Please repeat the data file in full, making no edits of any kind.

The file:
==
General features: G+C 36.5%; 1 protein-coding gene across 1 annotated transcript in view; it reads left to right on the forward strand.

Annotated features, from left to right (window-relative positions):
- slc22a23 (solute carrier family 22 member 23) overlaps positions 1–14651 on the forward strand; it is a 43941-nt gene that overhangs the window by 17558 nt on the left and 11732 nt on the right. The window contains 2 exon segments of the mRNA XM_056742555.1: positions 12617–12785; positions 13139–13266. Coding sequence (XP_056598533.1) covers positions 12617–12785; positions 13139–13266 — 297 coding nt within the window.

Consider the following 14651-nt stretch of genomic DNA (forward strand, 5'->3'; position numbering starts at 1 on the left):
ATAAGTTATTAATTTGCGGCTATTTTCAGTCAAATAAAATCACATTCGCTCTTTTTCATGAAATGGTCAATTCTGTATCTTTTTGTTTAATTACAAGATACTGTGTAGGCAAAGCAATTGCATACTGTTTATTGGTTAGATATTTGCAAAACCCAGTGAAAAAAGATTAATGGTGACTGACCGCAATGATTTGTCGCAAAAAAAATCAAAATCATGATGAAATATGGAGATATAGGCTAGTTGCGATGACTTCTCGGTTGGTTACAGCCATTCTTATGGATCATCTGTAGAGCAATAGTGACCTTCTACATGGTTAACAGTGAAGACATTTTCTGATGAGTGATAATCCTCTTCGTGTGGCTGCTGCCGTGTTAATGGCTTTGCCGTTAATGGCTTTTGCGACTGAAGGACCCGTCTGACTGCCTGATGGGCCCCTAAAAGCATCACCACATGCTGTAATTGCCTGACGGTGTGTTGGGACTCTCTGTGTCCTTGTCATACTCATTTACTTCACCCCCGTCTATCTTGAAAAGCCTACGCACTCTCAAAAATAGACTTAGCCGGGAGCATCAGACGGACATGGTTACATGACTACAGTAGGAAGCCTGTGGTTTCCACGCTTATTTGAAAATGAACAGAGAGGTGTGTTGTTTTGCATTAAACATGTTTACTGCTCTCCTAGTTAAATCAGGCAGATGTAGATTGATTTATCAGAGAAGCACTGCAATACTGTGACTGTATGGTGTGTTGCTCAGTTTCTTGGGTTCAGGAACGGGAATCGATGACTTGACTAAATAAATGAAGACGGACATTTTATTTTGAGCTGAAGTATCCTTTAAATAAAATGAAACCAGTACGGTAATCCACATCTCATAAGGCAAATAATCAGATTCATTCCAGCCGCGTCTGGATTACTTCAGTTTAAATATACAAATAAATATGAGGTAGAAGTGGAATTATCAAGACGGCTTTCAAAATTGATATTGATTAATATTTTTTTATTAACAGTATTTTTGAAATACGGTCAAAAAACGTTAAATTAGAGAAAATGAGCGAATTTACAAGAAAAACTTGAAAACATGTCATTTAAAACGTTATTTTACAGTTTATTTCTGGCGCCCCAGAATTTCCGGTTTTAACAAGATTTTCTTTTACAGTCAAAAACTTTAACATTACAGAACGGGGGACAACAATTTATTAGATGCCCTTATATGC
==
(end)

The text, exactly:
General features: G+C 36.5%; 1 protein-coding gene across 1 annotated transcript in view; it reads left to right on the forward strand.

Annotated features, from left to right (window-relative positions):
- slc22a23 (solute carrier family 22 member 23) overlaps positions 1–14651 on the forward strand; it is a 43941-nt gene that overhangs the window by 17558 nt on the left and 11732 nt on the right. The window contains 2 exon segments of the mRNA XM_056742555.1: positions 12617–12785; positions 13139–13266. Coding sequence (XP_056598533.1) covers positions 12617–12785; positions 13139–13266 — 297 coding nt within the window.

Consider the following 14651-nt stretch of genomic DNA (forward strand, 5'->3'; position numbering starts at 1 on the left):
ATAAGTTATTAATTTGCGGCTATTTTCAGTCAAATAAAATCACATTCGCTCTTTTTCATGAAATGGTCAATTCTGTATCTTTTTGTTTAATTACAAGATACTGTGTAGGCAAAGCAATTGCATACTGTTTATTGGTTAGATATTTGCAAAACCCAGTGAAAAAAGATTAATGGTGACTGACCGCAATGATTTGTCGCAAAAAAAATCAAAATCATGATGAAATATGGAGATATAGGCTAGTTGCGATGACTTCTCGGTTGGTTACAGCCATTCTTATGGATCATCTGTAGAGCAATAGTGACCTTCTACATGGTTAACAGTGAAGACATTTTCTGATGAGTGATAATCCTCTTCGTGTGGCTGCTGCCGTGTTAATGGCTTTGCCGTTAATGGCTTTTGCGACTGAAGGACCCGTCTGACTGCCTGATGGGCCCCTAAAAGCATCACCACATGCTGTAATTGCCTGACGGTGTGTTGGGACTCTCTGTGTCCTTGTCATACTCATTTACTTCACCCCCGTCTATCTTGAAAAGCCTACGCACTCTCAAAAATAGACTTAGCCGGGAGCATCAGACGGACATGGTTACATGACTACAGTAGGAAGCCTGTGGTTTCCACGCTTATTTGAAAATGAACAGAGAGGTGTGTTGTTTTGCATTAAACATGTTTACTGCTCTCCTAGTTAAATCAGGCAGATGTAGATTGATTTATCAGAGAAGCACTGCAATACTGTGACTGTATGGTGTGTTGCTCAGTTTCTTGGGTTCAGGAACGGGAATCGATGACTTGACTAAATAAATGAAGACGGACATTTTATTTTGAGCTGAAGTATCCTTTAAATAAAATGAAACCAGTACGGTAATCCACATCTCATAAGGCAAATAATCAGATTCATTCCAGCCGCGTCTGGATTACTTCAGTTTAAATATACAAATAAATATGAGGTAGAAGTGGAATTATCAAGACGGCTTTCAAAATTGATATTGATTAATATTTTTTTATTAACAGTATTTTTGAAATACGGTCAAAAAACGTTAAATTAGAGAAAATGAGCGAATTTACAAGAAAAACTTGAAAACATGTCATTTAAAACGTTATTTTACAGTTTATTTCTGGCGCCCCAGAATTTCCGGTTTTAACAAGATTTTCTTTTACAGTCAAAAACTTTAACATTACAGAACGGGGGACAACAATTTATTAGATGCCCTTATATGC